Take the 2-minute tour ×
Mathematics Stack Exchange is a question and answer site for people studying math at any level and professionals in related fields. It's 100% free, no registration required.

I have a non-ambiguous context-free grammar. Is there some standard algorithm to create list of all the words in the language the CFG defines?

This can be done with an abvious brute-force search by listing all strings in lexicographic order and testing which belong to the language, but I would prefer some more tractable method.

share|improve this question
You mention brute-force, but what else is there for a total listing? Do you mean 'lazy' or do you mean an efficient 'next' operator (given a word in the language, give the next lexicographically)? Also, you can't mean 'all' if it is an infinite language, so do you mean all of a given length $n$? –  Mitch May 2 '11 at 14:08
@Mitch I mention "obvious brute-force" and "more tractable", where the obvious part is explained, thus I mean some more sensible method than the one going over all strings. And, yes, I mean an algorithm that will (eventually) list every word from the language. I also know that purists wouldn't call that algorithm in the first place as it does not stop (for infinite languages), but lets forget that for now. And, no, I'm not looking for way to print only words of a given length. Maybe up to some predefined length would go here (actually it could serve quite well - I need to think of this). –  rank May 2 '11 at 14:35
Oh...I overlooked your explanation of brute-force as essentially generate $\Sigma^{*}$ and test. Then dsg's answer sounds simplest, doing what the grammar says on sets of words (which you can restrict to length. That algorithm is conceptually the right thing, but depending on the size of the sets, can also be slow for small length (too much set manipulation), depending on the number of terminals. –  Mitch May 2 '11 at 14:55

1 Answer 1

up vote 2 down vote accepted

Yes, this can be done using a recursive algorithm called expand as follows.

expand will take in a node in the grammar and return a set of trees that can be generated from that node.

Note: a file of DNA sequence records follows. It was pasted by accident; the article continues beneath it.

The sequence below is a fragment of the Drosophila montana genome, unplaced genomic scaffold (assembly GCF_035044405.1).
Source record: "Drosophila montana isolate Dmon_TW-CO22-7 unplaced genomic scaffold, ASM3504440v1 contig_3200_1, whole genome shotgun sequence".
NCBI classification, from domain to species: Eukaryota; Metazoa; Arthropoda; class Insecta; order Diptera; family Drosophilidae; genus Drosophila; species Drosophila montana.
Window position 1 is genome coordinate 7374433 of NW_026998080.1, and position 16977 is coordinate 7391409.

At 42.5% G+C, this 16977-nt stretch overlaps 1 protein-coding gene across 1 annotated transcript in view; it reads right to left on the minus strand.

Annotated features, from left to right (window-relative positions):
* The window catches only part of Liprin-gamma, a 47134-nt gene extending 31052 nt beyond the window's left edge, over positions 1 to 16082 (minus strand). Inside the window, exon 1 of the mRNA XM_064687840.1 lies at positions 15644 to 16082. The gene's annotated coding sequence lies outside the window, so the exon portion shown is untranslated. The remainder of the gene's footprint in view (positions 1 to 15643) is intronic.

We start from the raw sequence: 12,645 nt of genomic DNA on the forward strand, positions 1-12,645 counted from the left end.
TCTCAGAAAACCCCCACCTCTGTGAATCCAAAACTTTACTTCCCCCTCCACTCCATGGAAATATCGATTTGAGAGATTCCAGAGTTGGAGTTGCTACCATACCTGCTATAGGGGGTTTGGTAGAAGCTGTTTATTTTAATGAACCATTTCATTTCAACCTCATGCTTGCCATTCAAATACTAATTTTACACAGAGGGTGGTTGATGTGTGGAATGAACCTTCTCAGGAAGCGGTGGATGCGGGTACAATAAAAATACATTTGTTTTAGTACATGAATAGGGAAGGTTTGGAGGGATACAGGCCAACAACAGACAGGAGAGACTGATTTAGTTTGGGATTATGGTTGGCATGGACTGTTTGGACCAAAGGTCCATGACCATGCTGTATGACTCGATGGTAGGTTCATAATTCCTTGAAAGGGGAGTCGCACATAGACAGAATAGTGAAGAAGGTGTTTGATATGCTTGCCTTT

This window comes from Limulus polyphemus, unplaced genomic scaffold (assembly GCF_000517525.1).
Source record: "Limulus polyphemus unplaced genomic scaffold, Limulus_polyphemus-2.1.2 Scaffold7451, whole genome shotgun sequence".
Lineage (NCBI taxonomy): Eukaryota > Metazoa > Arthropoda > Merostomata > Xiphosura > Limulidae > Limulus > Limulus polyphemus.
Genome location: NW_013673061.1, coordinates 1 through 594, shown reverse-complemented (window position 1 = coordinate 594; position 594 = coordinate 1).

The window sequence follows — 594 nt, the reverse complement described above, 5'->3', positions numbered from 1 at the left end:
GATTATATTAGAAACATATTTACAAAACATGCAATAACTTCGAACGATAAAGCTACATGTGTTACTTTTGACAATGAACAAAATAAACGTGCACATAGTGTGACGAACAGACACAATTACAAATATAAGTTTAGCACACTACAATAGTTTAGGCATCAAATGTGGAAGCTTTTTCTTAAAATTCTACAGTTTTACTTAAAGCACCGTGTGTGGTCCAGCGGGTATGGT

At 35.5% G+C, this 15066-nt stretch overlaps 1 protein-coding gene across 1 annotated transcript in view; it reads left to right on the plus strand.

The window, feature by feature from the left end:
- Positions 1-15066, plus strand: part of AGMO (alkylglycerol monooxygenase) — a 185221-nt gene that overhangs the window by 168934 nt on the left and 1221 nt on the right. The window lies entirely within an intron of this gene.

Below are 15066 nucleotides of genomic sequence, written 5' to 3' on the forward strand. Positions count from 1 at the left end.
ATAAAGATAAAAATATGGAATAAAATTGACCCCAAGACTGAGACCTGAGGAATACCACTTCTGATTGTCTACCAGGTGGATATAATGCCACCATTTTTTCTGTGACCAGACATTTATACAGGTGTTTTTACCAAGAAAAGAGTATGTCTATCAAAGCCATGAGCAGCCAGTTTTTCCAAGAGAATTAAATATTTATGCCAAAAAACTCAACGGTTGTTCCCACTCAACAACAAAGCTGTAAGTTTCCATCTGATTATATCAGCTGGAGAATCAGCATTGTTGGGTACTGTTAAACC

In the base case, expand is given a terminal and returns a singleton set containing a leaf (one node tree) for that terminal.

In the recursive case, expand is given a node, say $X$, that can be rewritten as $Y_1 Y_2 \ldots Y_n$ via CFG rule $X \to Y_1 Y_2 \ldots Y_n$. expand combines the trees, $z_i$, returned from the recursive calls on each of the $Y_i$ using a Cartesian product. That is, expand(X) will return the following set of trees: $\left\{ X \to z_1 z_2 \ldots z_n \mid z_i \in \text{expand}(Y_i) \right\}$. Here, each tree in the set is rooted at $X$ and contains the trees from the recursive calls as its children.


For efficiency, you can use a different collection instead of sets (e.g. array / list). As long as there is no spurious ambiguity, you will compute the same answer. If the grammar turns out to be infinite, replace the sets in the algorithm with lazy streams, and it will continue to work.

share|improve this answer
I will think this over hopefully today. I came up with an idea which seems close to your suggestion, but the problems in the implementation seem to be more technical than "logical". I'll try this out with Haskell and see if it comes out as I thought. –  rank May 3 '11 at 3:26
@rank -- It's easier to implement for CFGs in Chomsky Normal Form (production rules of arity $\leq 2$) because the Cartesian product is no harder than a simple list comprehension (cartProd xs ys = [(x,y) | x <- xs, y <- ys]). StackOverflow has some nice pointers for larger products. –  dsg May 3 '11 at 3:50

Your Answer


By posting your answer, you agree to the privacy policy and terms of service.

Not the answer you're looking for? Browse other questions tagged or ask your own question.